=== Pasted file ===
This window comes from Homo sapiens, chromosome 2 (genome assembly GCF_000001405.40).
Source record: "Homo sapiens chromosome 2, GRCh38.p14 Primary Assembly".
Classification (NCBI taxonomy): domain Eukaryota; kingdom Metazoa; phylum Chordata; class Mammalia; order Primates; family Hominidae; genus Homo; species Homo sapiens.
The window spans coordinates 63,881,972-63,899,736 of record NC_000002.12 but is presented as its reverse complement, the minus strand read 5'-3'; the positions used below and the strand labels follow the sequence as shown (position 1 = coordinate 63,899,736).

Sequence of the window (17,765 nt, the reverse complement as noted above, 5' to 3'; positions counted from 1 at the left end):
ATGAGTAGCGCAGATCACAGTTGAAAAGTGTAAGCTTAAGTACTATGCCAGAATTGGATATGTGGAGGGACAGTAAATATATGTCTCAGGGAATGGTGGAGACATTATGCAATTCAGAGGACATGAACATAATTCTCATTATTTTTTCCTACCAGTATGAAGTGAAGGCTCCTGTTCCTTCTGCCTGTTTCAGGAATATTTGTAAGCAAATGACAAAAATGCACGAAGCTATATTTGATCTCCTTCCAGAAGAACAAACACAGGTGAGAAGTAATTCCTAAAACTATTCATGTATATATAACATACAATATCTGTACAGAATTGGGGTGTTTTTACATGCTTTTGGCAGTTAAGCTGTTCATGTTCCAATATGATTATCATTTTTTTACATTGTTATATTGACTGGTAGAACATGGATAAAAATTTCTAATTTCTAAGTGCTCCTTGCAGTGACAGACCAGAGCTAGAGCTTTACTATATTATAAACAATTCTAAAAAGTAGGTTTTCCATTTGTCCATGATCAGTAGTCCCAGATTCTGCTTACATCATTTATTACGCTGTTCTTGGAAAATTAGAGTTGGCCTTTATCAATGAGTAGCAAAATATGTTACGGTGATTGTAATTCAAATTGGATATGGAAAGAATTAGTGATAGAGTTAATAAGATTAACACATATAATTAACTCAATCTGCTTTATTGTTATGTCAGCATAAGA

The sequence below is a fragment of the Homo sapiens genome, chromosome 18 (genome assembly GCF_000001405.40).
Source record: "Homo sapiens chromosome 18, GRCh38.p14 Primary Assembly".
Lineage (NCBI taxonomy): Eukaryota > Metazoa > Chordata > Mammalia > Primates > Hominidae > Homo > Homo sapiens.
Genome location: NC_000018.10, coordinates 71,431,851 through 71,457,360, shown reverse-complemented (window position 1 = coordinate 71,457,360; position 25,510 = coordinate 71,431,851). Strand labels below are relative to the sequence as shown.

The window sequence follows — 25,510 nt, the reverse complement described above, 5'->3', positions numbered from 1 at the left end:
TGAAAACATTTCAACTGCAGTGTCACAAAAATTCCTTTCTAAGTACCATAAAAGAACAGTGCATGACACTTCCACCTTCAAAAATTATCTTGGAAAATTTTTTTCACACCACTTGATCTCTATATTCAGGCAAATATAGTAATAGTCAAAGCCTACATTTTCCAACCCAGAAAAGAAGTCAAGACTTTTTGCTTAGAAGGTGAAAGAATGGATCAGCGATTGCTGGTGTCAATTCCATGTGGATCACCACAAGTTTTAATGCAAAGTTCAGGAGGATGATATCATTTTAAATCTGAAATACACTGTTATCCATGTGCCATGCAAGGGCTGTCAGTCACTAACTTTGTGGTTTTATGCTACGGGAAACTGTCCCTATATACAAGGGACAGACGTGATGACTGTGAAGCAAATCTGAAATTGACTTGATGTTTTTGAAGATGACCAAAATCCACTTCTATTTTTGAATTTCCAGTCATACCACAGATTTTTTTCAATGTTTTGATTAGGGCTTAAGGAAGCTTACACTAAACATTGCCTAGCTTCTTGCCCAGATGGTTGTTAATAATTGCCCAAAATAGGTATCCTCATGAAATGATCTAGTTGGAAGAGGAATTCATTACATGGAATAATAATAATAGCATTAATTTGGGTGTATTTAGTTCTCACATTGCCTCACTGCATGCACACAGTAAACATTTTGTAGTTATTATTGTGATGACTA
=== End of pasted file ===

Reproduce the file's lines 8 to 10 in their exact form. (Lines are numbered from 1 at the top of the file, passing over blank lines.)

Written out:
Source record: "Homo sapiens chromosome 18, GRCh38.p14 Primary Assembly".
Lineage (NCBI taxonomy): Eukaryota > Metazoa > Chordata > Mammalia > Primates > Hominidae > Homo > Homo sapiens.
Genome location: NC_000018.10, coordinates 71,431,851 through 71,457,360, shown reverse-complemented (window position 1 = coordinate 71,457,360; position 25,510 = coordinate 71,431,851). Strand labels below are relative to the sequence as shown.